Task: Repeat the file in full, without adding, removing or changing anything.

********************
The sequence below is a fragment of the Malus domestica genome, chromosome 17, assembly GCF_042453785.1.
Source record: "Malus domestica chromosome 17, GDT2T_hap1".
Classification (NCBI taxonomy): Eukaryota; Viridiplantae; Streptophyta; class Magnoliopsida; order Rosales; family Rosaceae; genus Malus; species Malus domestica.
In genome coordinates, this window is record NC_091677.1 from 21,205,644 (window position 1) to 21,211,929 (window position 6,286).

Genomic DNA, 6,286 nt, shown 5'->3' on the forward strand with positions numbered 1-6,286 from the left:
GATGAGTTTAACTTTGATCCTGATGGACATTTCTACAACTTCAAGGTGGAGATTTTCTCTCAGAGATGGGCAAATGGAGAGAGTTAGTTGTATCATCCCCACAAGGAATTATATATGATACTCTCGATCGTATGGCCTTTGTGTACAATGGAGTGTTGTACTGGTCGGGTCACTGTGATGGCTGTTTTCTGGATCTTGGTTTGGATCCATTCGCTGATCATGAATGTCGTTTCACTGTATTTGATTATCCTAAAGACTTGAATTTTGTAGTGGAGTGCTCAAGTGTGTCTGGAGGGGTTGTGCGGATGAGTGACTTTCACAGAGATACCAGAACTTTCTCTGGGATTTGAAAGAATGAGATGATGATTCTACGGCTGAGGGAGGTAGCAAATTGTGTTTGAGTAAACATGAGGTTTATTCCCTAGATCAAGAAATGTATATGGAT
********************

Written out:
The sequence below is a fragment of the Malus domestica genome, chromosome 17, assembly GCF_042453785.1.
Source record: "Malus domestica chromosome 17, GDT2T_hap1".
Classification (NCBI taxonomy): Eukaryota; Viridiplantae; Streptophyta; class Magnoliopsida; order Rosales; family Rosaceae; genus Malus; species Malus domestica.
In genome coordinates, this window is record NC_091677.1 from 21,205,644 (window position 1) to 21,211,929 (window position 6,286).

Genomic DNA, 6,286 nt, shown 5'->3' on the forward strand with positions numbered 1-6,286 from the left:
GATGAGTTTAACTTTGATCCTGATGGACATTTCTACAACTTCAAGGTGGAGATTTTCTCTCAGAGATGGGCAAATGGAGAGAGTTAGTTGTATCATCCCCACAAGGAATTATATATGATACTCTCGATCGTATGGCCTTTGTGTACAATGGAGTGTTGTACTGGTCGGGTCACTGTGATGGCTGTTTTCTGGATCTTGGTTTGGATCCATTCGCTGATCATGAATGTCGTTTCACTGTATTTGATTATCCTAAAGACTTGAATTTTGTAGTGGAGTGCTCAAGTGTGTCTGGAGGGGTTGTGCGGATGAGTGACTTTCACAGAGATACCAGAACTTTCTCTGGGATTTGAAAGAATGAGATGATGATTCTACGGCTGAGGGAGGTAGCAAATTGTGTTTGAGTAAACATGAGGTTTATTCCCTAGATCAAGAAATGTATATGGAT